Diabetes and Charcot Foot: How Are They Linked?

Diabetes and Charcot Foot: How Are They Linked?

When you have diabetes, you need to pay special attention to your feet. If you develop peripheral neuropathy, you may have trouble with sensation in your feet and toes. Decreased sensation leads to injuries and sores on your feet.

Another complication of diabetes is Charcot foot and ankle. If you're not careful, this rare condition may lead to fractures and permanent deformities in your feet.

Dr. Jeffrey E. McAlister is our foot and ankle specialist at Phoenix Foot and Ankle Institute. Dr. McAlister has a wealth of knowledge and years of experience treating foot and ankle conditions from diabetes.

If you're at risk for Charcot foot and ankle, Dr. McAlister gives you the tools and treatments to keep your feet healthy.

How diabetes affects your feet

Diabetes is a medical condition that causes high glucose (sugar) levels in your blood. Over time, the steady high level of blood glucose causes damage to parts of your body, including the tiny blood vessels in your feet.

Damage to the blood vessels means decreased blood flow to your feet, which damages nerves and impairs sensation. Diabetic neuropathy is one of the most prevalent conditions in diabetics.

Neuropathy puts you at an increased risk of infection due to poor wound healing. Without the proper amount of blood, injuries or cuts can't heal properly, which can cause diabetic ulcers or slow-healing wounds. The decreased blood supply to your feet also compromises your skin’s integrity.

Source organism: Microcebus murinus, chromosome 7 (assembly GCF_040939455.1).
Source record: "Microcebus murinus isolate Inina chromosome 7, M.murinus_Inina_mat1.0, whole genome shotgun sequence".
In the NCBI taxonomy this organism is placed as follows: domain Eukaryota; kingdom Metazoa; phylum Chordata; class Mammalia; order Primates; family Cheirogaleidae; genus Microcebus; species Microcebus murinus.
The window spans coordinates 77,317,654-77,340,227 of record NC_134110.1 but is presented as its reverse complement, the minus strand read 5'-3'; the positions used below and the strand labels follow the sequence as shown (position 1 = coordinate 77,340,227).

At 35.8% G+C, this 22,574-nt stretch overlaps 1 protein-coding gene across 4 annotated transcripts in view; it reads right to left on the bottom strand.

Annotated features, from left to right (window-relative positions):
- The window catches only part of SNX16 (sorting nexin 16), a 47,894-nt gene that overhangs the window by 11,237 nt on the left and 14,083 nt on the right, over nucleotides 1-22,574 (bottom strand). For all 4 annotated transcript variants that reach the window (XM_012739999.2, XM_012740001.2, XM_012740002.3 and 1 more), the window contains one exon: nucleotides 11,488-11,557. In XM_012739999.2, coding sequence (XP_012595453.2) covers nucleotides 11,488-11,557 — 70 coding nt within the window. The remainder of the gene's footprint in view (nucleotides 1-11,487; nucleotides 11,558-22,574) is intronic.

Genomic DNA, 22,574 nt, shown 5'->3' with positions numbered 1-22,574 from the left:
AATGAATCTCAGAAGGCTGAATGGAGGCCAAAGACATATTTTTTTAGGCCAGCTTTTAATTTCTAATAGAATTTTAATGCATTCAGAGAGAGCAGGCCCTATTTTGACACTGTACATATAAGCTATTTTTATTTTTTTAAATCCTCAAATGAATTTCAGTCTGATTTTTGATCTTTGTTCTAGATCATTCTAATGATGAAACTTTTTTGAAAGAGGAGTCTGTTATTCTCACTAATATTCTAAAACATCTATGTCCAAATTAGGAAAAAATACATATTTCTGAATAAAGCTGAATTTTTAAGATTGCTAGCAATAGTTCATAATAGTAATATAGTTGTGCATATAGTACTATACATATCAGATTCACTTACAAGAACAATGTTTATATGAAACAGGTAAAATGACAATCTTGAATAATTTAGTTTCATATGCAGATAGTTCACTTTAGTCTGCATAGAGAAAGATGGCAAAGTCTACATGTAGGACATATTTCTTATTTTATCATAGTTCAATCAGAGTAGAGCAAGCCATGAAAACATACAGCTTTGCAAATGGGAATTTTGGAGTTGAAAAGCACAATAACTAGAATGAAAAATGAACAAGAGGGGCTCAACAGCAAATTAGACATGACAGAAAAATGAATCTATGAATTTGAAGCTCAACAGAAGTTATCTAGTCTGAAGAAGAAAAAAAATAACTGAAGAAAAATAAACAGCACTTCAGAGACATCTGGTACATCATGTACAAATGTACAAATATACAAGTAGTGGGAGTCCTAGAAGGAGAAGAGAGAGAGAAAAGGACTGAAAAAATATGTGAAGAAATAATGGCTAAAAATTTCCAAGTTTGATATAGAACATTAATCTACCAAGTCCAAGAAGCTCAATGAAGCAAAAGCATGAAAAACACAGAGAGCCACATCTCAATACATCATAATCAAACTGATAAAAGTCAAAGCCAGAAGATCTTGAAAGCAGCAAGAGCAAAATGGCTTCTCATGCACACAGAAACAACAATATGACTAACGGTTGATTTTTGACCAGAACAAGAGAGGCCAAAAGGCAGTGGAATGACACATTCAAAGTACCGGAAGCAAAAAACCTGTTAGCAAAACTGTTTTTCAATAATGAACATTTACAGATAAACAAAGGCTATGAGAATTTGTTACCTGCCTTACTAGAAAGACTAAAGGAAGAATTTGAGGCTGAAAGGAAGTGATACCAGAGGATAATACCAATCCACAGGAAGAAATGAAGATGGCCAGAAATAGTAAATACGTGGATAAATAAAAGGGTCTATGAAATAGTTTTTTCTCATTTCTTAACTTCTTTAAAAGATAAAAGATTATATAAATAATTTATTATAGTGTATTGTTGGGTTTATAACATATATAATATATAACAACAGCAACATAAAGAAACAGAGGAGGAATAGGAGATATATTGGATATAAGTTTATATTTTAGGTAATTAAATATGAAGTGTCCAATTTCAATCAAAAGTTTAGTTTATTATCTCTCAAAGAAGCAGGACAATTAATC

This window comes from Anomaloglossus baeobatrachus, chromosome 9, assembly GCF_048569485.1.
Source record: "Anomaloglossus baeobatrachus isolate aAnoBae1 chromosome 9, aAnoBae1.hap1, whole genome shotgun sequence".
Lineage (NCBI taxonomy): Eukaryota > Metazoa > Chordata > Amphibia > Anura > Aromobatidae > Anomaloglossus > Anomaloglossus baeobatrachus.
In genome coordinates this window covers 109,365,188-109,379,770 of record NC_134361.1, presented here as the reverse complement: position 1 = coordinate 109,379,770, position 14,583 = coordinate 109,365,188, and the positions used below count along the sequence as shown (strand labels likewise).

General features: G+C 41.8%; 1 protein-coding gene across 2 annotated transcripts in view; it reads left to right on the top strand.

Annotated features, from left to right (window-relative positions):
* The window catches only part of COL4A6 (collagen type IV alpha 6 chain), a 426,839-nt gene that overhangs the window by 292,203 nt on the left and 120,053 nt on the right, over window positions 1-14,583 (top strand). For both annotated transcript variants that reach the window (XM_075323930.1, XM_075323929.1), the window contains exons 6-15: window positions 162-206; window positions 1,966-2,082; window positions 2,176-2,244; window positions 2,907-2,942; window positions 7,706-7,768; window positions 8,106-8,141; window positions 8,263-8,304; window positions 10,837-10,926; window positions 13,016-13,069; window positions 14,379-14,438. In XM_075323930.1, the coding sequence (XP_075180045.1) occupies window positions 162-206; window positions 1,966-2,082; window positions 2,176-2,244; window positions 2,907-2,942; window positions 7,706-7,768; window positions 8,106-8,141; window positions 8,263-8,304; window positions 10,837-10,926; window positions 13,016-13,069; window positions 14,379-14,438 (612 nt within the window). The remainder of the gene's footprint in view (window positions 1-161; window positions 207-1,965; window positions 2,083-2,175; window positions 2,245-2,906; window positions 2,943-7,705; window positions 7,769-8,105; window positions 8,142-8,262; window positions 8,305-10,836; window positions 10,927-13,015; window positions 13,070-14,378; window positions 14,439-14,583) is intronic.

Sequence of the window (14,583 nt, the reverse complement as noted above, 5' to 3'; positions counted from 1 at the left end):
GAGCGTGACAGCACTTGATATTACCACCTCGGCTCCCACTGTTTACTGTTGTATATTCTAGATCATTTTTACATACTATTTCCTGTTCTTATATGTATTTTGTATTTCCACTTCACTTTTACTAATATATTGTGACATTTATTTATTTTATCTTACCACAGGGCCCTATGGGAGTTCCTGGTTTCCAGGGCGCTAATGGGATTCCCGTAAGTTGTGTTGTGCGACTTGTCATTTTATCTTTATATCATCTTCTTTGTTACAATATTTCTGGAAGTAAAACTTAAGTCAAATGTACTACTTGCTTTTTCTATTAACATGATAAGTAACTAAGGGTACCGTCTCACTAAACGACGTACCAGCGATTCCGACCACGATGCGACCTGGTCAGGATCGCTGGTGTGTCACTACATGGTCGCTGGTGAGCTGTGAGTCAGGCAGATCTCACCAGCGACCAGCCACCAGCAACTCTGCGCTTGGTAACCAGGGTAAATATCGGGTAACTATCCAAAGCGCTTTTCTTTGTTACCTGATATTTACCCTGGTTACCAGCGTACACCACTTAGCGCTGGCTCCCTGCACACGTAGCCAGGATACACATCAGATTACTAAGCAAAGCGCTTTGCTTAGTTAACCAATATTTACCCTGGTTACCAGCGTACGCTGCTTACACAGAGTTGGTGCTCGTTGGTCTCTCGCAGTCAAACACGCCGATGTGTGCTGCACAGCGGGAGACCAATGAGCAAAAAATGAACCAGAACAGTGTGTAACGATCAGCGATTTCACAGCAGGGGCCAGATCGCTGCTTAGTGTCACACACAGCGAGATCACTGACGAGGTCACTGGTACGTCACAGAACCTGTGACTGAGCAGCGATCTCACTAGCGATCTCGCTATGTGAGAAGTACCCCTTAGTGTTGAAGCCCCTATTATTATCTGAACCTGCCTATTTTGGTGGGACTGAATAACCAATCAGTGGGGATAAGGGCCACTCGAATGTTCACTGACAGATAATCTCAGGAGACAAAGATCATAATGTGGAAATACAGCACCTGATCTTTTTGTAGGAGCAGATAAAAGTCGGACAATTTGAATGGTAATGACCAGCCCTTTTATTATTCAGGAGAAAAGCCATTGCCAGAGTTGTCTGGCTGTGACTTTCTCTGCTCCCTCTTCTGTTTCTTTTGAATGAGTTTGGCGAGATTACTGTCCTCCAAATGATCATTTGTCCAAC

When you have diabetic neuropathy, you're also at risk for another condition called Charcot foot and ankle.

What is Charcot foot?

Charcot foot is a complication of peripheral neuropathy. It's especially prevalent if you have diabetes.

Charcot foot impacts the bones of your feet, along with the soft tissues and joints in your feet and ankles. When you have this condition, your bones become weak and brittle, becoming prone to fractures.

The joints in your feet are also prone to dislocation. Because these joints and bones are so small and you have decreased sensation, you don't immediately know that you have this condition.

When you have dislocated joints and fractures in your feet, your foot may become deformed. The deformity happens because the joints and bones collapse from weakness and instability.

The early signs of Charcot foot include swelling, redness, and warmth of your foot or ankle. It's sometimes confused with an infection, although this isn't likely if you don't have any breaks or sores on your skin.

Complications of Charcot foot

When you're diabetic and concerned about neuropathy and Charcot foot, Dr. McAlister and the Phoenix Foot and Ankle team can help. When Dr. McAlister finds Charcot foot early, he can treat it through castingbracing, and custom orthotics.

However, when you've had Charcot foot and it goes undiagnosed, you can suffer serious complications. One of the main complications of this condition is the aforementioned foot and ankle ulcers. These happen from your bones pushing against the skin, causing pressure sores. Because of decreased blood flow to your feet, you’re at risk for infections that won’t heal, and even amputation in severe cases.

Charcot foot also leads to permanent deformity of your foot or ankle. A deformity only happens when you don't seek treatment, and the condition continues until the joints and bones collapse. If you have a deformed foot, your mobility is affected, and you may experience even more pressure sores on your feet.

When you have diabetes, foot care is crucial to your health. Call our team today at 602-761-7819 to schedule a consultation with Dr. McAlister, or book an appointment online to discuss your foot or ankle problem treatment.

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